1.     Know your “Why.”

A good rule of thumb for maintaining the motivation to complete any unpleasant task is to keep in mind your reason for doing it in the first place.

“The two easiest things in the world to quit are working out and cleaning,” laughs Paxton. That’s where your “Why” comes in.

“Your ‘Why’ is what keeps you from quitting,” explains Paxton. “The ‘Why’ is personal, and it’s emotional.”

For some, your “Why” might be having a less-cluttered home that’s safer to navigate, or moving to a brand-new home closer to your children and grandchildren. Whatever your reason for wanting to declutter or downsize is, it should be something personally meaningful and motivational to you. While your motivation may waver, your reason why will stand firm.

“You have to hold yourself accountable,” says Paxton. “You can’t just close the guest bedroom [door] and say, ‘Eh, I’ll do it tomorrow,’ because if you do, you’ll never come back to it. That’s why the ‘Why’ is so important.”

2.     Start small.

Decluttering decades’ worth of sentimental stuff might seem like a monumental task. But don’t worry — you don’t have to tackle it all at once.

“The best way to start is 10 minutes,” recommends Paxton. “Don’t do more, don’t do less. Just 10 minutes a night, every night, five nights a week.”

If you doubt the effect 10 minutes of decluttering can have on the state of your home, you probably aren’t alone — but you may benefit from a change in perspective.

“It’s not about what you get done — it’s that you did something,” says Paxton. “It’s about proving to yourself that you can start, and that you can accomplish.”

3.     Focus on your legacy.

“We’re all going to die at some point — and you only live on if people are telling stories about you,” says Paxton. “The legacy is the power of the story.”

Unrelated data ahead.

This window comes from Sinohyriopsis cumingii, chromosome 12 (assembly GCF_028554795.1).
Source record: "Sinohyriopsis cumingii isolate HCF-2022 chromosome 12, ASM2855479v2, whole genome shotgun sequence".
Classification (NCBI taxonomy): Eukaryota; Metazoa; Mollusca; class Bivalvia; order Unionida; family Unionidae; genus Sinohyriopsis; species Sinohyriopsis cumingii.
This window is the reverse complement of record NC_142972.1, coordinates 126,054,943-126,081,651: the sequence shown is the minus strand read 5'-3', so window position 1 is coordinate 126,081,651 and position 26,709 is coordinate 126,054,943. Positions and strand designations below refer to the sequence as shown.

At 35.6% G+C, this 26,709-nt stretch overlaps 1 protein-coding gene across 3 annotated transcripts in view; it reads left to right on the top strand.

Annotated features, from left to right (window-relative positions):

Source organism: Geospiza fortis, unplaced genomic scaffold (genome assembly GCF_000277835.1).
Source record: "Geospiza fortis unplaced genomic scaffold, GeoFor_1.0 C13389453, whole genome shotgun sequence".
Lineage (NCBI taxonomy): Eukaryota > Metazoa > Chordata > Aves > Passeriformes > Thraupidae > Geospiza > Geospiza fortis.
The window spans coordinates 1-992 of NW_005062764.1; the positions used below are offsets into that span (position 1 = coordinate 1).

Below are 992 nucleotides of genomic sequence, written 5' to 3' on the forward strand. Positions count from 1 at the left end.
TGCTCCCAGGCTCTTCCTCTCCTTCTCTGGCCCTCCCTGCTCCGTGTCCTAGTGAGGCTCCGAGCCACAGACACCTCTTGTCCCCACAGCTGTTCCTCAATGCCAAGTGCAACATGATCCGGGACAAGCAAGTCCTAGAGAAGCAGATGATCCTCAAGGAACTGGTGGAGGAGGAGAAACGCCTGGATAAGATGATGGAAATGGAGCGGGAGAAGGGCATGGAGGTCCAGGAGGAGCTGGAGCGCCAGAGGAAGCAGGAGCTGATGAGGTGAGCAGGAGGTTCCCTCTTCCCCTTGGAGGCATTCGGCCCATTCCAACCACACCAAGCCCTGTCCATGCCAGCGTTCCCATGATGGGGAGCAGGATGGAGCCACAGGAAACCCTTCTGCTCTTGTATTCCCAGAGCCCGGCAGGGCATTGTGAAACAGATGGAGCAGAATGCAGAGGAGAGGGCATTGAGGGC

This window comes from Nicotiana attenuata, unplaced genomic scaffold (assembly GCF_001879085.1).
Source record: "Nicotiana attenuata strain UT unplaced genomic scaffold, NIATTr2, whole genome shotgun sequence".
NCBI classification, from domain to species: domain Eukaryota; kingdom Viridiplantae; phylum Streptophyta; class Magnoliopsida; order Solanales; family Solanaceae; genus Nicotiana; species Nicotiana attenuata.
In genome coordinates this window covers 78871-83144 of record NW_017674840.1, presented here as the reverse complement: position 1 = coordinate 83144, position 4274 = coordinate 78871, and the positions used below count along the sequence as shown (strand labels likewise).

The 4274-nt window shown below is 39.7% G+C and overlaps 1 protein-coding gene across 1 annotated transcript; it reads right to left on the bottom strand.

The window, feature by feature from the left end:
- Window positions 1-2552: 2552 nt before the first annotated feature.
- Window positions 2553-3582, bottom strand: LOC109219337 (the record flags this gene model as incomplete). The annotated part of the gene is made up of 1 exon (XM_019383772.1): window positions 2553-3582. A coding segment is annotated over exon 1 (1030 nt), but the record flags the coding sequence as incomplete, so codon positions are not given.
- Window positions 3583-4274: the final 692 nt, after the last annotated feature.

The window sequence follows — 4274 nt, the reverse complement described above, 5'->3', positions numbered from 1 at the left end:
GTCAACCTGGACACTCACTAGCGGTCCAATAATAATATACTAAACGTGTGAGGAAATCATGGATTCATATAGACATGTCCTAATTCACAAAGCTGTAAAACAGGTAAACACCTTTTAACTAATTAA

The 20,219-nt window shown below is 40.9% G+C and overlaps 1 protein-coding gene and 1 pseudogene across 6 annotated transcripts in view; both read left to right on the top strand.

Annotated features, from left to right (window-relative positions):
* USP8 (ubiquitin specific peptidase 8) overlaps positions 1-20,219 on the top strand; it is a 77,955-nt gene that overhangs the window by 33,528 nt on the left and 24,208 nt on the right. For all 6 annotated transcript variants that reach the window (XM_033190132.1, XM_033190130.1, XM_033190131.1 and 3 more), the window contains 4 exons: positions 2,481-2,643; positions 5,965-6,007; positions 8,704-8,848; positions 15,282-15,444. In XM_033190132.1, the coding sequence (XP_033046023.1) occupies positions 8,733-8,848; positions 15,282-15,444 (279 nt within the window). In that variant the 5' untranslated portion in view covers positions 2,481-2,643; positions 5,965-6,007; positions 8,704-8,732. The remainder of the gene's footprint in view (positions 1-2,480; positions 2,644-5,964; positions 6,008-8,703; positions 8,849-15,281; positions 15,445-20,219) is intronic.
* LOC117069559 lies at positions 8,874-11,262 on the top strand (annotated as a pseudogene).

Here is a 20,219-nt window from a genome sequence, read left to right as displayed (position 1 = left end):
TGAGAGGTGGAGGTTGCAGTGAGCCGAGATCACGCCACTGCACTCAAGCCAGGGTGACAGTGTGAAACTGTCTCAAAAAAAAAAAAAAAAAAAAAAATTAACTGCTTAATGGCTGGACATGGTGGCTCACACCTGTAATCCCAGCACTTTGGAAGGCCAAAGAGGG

Consider the act of decluttering your chance to curate your legacy and to decide how you will be remembered. As you downsize, keep an eye out for objects that have a good story attached. Next, tell the story — and toss the item.

“In order to let go, you have to document and tell these stories. Sharing the actual story separates the emotion from the item,” says Paxton.

Don’t know where to start? Don’t stress. When considering each item, just start with what you remember:

A.    What is it?

B.    How did you get it?

C.     What do you remember about that day?

D.    Who gave it to you?

E.     What makes this item and that person special?

If you can’t recall the details all at once, that’s OK. That’s the best thing about taking a walk down memory lane, according to Paxton: “Memories start more memories.” Once you start talking, you may remember moments you haven’t thought about in years.

4.     Tell your story.

Next comes the best part of the process: telling your story.

Call your grandchildren, phone a friend, or get the whole gang together on a Zoom call. Or, if you’re more of a writer than an orator, get some stationery and start writing it all down. Whatever method you choose, all that matters is that the stories are told — and that the legacy lives on.

To learn more about decluttering and downsizing, watch the full webinar featuring Matt Paxton

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